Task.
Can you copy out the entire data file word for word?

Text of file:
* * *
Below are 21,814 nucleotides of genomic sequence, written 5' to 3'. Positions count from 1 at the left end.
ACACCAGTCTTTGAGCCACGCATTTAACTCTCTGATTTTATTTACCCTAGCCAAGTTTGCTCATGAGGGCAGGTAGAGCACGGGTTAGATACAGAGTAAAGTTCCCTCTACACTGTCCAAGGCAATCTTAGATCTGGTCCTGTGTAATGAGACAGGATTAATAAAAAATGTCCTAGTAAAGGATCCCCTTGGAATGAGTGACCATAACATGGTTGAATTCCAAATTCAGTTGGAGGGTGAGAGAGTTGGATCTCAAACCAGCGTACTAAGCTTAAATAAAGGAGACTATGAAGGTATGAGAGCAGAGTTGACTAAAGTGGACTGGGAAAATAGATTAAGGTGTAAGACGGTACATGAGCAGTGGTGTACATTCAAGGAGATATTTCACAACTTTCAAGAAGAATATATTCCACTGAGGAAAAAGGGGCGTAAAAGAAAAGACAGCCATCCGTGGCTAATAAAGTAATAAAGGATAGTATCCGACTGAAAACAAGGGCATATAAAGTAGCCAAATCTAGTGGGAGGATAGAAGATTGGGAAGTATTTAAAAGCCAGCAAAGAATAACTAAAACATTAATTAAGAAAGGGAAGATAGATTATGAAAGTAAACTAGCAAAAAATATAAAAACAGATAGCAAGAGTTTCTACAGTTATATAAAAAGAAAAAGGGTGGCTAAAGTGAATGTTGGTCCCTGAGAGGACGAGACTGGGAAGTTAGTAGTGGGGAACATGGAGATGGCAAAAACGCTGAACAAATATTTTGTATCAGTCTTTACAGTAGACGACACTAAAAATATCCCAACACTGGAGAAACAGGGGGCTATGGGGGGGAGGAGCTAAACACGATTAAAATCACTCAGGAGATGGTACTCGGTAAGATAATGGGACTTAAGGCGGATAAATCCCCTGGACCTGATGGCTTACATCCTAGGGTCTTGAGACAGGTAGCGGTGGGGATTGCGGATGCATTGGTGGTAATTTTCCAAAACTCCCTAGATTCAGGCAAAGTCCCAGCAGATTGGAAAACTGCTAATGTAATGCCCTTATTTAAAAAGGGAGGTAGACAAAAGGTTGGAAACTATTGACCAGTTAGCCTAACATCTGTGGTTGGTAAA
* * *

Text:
Below are 21,814 nucleotides of genomic sequence, written 5' to 3'. Positions count from 1 at the left end.
ACACCAGTCTTTGAGCCACGCATTTAACTCTCTGATTTTATTTACCCTAGCCAAGTTTGCTCATGAGGGCAGGTAGAGCACGGGTTAGATACAGAGTAAAGTTCCCTCTACACTGTCCAAGGCAATCTTAGATCTGGTCCTGTGTAATGAGACAGGATTAATAAAAAATGTCCTAGTAAAGGATCCCCTTGGAATGAGTGACCATAACATGGTTGAATTCCAAATTCAGTTGGAGGGTGAGAGAGTTGGATCTCAAACCAGCGTACTAAGCTTAAATAAAGGAGACTATGAAGGTATGAGAGCAGAGTTGACTAAAGTGGACTGGGAAAATAGATTAAGGTGTAAGACGGTACATGAGCAGTGGTGTACATTCAAGGAGATATTTCACAACTTTCAAGAAGAATATATTCCACTGAGGAAAAAGGGGCGTAAAAGAAAAGACAGCCATCCGTGGCTAATAAAGTAATAAAGGATAGTATCCGACTGAAAACAAGGGCATATAAAGTAGCCAAATCTAGTGGGAGGATAGAAGATTGGGAAGTATTTAAAAGCCAGCAAAGAATAACTAAAACATTAATTAAGAAAGGGAAGATAGATTATGAAAGTAAACTAGCAAAAAATATAAAAACAGATAGCAAGAGTTTCTACAGTTATATAAAAAGAAAAAGGGTGGCTAAAGTGAATGTTGGTCCCTGAGAGGACGAGACTGGGAAGTTAGTAGTGGGGAACATGGAGATGGCAAAAACGCTGAACAAATATTTTGTATCAGTCTTTACAGTAGACGACACTAAAAATATCCCAACACTGGAGAAACAGGGGGCTATGGGGGGGAGGAGCTAAACACGATTAAAATCACTCAGGAGATGGTACTCGGTAAGATAATGGGACTTAAGGCGGATAAATCCCCTGGACCTGATGGCTTACATCCTAGGGTCTTGAGACAGGTAGCGGTGGGGATTGCGGATGCATTGGTGGTAATTTTCCAAAACTCCCTAGATTCAGGCAAAGTCCCAGCAGATTGGAAAACTGCTAATGTAATGCCCTTATTTAAAAAGGGAGGTAGACAAAAGGTTGGAAACTATTGACCAGTTAGCCTAACATCTGTGGTTGGTAAA